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Bloody 'Elizabeth': Mad-Dog Englishmen

By Stephen Hunter
Washington Post Staff Writer
Friday, November 20, 1998


Cate Blanchett in "Elizabeth": A musty old history lesson brought to vivid and sensual life. (Gramercy)

Shekhar Kapur
Cate Blanchett;
Geoffrey Rush;
Joseph Fiennes;
Christopher Eccleston;
Richard Attenborough;
Kathy Burke;
Fanny Ardant;
Vincent Cassel
Running Time:
1 hour, 44 minutes
For extreme violence, including death by fire, stabbing and torture, and for powerful sexual innuendo
The fabulous "Elizabeth" reinvents English Tudor history as gangster movie: It's about a gang that couldn't stab straight, and a gang that could. Guess who wins?

Set just before and during the first few years of Elizabeth's reign, it chronicles a process very similar to that movie set just before and during the first few years of Michael Corleone's reign – that is, "The Godfather."

Essentially, the materials are the same: In the middle of a brutal war of succession among contending noble houses, an unlikely candidate ascends to the leadership position. Everyone expects the youngster to end up as chopped liver or with a chopped neck. But with subtle strategic gifts, ruthlessness and a profoundly cynical mentor (in Michael's case, his father; in Elizabeth's, Sir Francis Walsing ham), Our Hero not only survives, but orchestrates a triumphal, bloody countercoup, leaving all her enemies dead and herself facing a long and prosperous life. Both movies are about becoming – a boy becomes a don, a girl becomes a queen.

The director, Shekhar Kapur, goes so far as to deliver this last bloody dance in almost the same film vernacular as Coppola's: a kind of melody of carnage and triumph, as the camera floats between the fate of papist plotters as hit men from Her Majesty arrive, their blades drawn, their faces taut; and of the queen in her chambers, assembling the look that will be her image in history. It's really the same alternation of death and birth that the Coppola version expressed so memorably.

Cate Blanchett, the young Australian actress who played Lucinda in "Oscar & Lucinda," is Our Liz, girl of flaxen red tresses and queen of iron red ringlets (hair is destiny, in this film). The movie discovers her on what appears to be the front of a Hallmark greeting card, in a sunny romantic glade, attended by girls in waiting, being romanced by the handsome Robert Dudley, Earl of Leicester (played by Ralph Fiennes's brother Joseph, who looks less like Ralph and more like Rob Lowe with a mustache).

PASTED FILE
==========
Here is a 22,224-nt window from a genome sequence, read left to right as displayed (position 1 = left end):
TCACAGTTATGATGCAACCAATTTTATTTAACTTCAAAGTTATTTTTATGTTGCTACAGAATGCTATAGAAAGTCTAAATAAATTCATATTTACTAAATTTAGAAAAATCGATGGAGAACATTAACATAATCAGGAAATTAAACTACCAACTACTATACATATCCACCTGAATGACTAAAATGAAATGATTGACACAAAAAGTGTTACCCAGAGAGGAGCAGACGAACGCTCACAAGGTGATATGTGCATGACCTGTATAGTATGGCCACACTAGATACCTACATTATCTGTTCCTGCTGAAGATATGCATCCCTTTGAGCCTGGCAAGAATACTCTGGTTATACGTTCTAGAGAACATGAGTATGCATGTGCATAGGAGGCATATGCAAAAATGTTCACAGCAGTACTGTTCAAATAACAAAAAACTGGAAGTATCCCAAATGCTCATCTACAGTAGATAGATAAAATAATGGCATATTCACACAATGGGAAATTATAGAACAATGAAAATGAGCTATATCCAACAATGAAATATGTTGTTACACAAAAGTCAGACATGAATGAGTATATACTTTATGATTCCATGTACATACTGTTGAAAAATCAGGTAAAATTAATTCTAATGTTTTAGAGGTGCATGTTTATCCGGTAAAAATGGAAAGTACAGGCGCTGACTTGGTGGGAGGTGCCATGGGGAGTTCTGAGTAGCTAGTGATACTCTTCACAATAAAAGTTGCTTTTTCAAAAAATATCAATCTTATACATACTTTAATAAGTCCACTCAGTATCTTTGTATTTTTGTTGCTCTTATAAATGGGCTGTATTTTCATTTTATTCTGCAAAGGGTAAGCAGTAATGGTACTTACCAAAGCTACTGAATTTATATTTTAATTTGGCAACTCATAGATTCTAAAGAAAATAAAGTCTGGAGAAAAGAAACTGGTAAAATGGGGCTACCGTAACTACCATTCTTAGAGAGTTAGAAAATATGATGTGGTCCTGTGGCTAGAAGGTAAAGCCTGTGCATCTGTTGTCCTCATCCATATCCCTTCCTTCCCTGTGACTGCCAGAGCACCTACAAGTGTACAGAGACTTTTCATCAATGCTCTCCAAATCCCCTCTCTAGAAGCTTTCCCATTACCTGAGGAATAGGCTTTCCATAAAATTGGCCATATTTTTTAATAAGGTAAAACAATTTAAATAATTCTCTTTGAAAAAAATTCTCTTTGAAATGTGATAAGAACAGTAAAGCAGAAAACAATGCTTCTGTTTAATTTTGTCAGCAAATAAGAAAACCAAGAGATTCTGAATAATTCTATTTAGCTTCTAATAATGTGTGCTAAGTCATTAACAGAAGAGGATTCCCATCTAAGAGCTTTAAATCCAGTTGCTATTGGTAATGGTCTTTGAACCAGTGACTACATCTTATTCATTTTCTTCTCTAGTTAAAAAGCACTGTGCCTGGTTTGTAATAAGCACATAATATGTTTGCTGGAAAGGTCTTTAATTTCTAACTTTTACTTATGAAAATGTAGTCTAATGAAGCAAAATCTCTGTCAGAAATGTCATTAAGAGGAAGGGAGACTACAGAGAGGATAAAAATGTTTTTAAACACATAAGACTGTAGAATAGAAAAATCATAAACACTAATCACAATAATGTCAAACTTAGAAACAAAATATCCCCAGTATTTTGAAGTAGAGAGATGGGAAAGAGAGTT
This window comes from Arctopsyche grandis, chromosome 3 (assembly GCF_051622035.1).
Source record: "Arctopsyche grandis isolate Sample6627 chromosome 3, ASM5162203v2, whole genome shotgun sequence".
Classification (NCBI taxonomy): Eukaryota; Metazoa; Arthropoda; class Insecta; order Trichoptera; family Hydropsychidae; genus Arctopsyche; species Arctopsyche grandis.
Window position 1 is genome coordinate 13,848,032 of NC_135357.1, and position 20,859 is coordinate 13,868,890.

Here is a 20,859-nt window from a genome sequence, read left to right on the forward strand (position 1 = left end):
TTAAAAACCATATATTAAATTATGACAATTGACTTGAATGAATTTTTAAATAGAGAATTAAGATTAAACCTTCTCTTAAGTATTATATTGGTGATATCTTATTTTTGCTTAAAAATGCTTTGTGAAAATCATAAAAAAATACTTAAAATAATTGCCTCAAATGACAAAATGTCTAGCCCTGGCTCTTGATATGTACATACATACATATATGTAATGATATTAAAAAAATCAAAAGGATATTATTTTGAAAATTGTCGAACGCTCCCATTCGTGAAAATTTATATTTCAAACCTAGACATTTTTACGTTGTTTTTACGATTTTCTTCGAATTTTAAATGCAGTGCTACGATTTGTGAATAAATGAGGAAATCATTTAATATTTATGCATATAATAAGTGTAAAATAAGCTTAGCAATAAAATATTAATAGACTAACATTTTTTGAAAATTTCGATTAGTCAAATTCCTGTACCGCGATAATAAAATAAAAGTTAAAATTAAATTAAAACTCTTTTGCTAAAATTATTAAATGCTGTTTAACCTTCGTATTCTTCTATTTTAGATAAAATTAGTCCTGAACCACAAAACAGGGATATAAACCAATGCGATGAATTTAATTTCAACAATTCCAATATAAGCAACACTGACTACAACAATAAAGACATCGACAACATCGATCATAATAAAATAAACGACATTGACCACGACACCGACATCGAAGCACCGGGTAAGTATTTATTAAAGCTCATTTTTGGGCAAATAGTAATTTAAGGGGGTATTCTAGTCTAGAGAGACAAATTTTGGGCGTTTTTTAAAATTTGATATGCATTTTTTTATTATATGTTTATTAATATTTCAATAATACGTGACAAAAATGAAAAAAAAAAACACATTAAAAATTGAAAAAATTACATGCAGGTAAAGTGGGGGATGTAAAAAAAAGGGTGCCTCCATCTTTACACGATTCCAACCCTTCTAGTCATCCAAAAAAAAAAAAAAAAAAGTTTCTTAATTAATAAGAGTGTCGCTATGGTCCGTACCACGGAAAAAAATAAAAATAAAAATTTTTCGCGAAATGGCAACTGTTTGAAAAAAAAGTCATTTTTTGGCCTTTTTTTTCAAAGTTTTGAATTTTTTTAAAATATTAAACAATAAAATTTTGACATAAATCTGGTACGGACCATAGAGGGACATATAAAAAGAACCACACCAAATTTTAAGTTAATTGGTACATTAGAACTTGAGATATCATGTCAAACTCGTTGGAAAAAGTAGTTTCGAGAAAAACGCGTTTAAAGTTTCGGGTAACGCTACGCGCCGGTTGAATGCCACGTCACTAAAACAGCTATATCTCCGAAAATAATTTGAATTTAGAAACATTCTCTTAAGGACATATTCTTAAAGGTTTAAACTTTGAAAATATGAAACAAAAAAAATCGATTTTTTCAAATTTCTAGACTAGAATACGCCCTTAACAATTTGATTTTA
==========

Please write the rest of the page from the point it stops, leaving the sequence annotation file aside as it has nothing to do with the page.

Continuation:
But we know the sylvan beauty is an illusion, because the movie has opened with a terrifying sequence asserting the chaos that grips the country. Three heretics are scalped and then burned at the stake, certainly one of the most unsettling movie versions of an auto-da-fe on record, at the behest of half-mad Bloody Mary, that is, Mary Tudor (Kathy Burke), rightful heir to the throne and legitimate daughter of Henry VIII. And soon enough, the young Elizabeth, a Protestant, is hauled off to the tower by the queen, who may be her half-sister but is all Catholic. But when Mary dies, Elizabeth at 25 becomes queen, at least nominally.

Her claim is somewhat shaky. Her mother was Henry's mistress and only later his wife, and even then only a short while; she was divorced from him by a rather fearsome ax. (History remembers her as Anne Boleyn.) Worse, she's easily intimidated by both Norfolk's bombast and Sir William Cecil's homey condescension. All she really wants to do is dance.

The Duke of Norfolk, played with fiery intensity by Christopher Eccleston, is really the film's villain. Rich and power-mad and leaning toward Rome, he'll plot against Elizabeth with a variety of methodologies. But in his way, the old Cecil (Richard Attenborough) is far worse, because he's a conciliator, a temporizer, a kind of Neville Chamberlain who will give up anything for peace in his time.

Enter evil. But also: enter righteousness. This is the great Aussie actor Geoffrey Rush as Sir Francis Walsingham, sly, cunning, forceful and vicious. Walsingham is one of those necessary men, with a spy master's subtlety of mind when required, but an assassin's will if necessary. He will kill for his queen, but he's really running a deep game of counter-espionage, trying to outmaneuver his queen's enemies, even when she has yet to discover that she has any.

Historically, "Elizabeth" is provocative. It argues almost a public relations theory of her reign. That is, that to survive, the decidedly nonvirginal young queen adapted a stylization of the Virgin Mary as her image, slathering herself in chalky makeup and reducing her body movements to stiff ritualizations, she somehow became a professional Mary impersonator, a Mary in drag, in order to wean her people from the faith they felt toward Rome's most powerful icon. She's a queen out of an ad agency. I leave it for scholars to determine if this idea has merit or not; it's an intriguing hook on which to hang a movie.

Stylistically, the film is fascinating. It sits at a curious intersection between traditions of the movie past. On the one hand, it seems to willingly embrace the old-movie pageantry and the ceremonial grandeur of MGM's Tudor England. It loves castles and gowns and those frilly collars the men all wore. Everybody in it looks like a male model in a Ming the Merciless outfit. But at the same time, it's revisionist: It sentimentalizes nothing and is frequently gruesome; in the end it celebrates the Realpolitik of its times (and ours). It's Tudor history out of the Seymour Hersh school. It's the dark side of Elizabeth's Camelot.

© Copyright 1998 The Washington Post Company

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